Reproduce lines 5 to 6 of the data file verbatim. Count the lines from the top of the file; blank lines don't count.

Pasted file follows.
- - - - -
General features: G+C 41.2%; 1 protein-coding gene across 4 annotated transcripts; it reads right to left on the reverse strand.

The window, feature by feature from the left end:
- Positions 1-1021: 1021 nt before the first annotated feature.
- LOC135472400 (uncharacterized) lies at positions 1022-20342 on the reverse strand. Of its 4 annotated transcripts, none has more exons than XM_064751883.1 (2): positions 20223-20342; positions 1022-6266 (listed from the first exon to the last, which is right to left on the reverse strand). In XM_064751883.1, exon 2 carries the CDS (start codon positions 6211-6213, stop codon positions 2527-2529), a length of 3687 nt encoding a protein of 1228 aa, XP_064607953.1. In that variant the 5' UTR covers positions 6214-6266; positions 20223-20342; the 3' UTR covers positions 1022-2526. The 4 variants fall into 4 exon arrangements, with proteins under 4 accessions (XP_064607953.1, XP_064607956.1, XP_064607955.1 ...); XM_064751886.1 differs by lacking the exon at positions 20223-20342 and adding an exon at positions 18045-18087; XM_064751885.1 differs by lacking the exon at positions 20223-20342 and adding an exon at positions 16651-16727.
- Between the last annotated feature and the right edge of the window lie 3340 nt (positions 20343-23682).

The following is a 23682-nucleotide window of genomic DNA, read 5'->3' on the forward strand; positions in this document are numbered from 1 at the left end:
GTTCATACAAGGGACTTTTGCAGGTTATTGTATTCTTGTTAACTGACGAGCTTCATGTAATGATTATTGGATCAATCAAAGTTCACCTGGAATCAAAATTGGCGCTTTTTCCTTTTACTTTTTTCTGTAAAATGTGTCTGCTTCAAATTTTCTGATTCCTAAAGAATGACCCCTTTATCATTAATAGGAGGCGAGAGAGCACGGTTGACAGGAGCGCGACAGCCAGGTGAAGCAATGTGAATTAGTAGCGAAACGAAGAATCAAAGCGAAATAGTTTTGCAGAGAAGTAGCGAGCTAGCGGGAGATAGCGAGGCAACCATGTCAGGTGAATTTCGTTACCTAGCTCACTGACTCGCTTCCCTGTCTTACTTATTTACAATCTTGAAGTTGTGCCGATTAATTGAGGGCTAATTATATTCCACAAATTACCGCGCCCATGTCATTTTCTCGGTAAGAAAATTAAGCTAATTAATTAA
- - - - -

- Between the last annotated feature and the right edge of the window lie 3340 nt (positions 20343-23682).

The following is a 23682-nucleotide window of genomic DNA, read 5'->3' on the forward strand; positions in this document are numbered from 1 at the left end: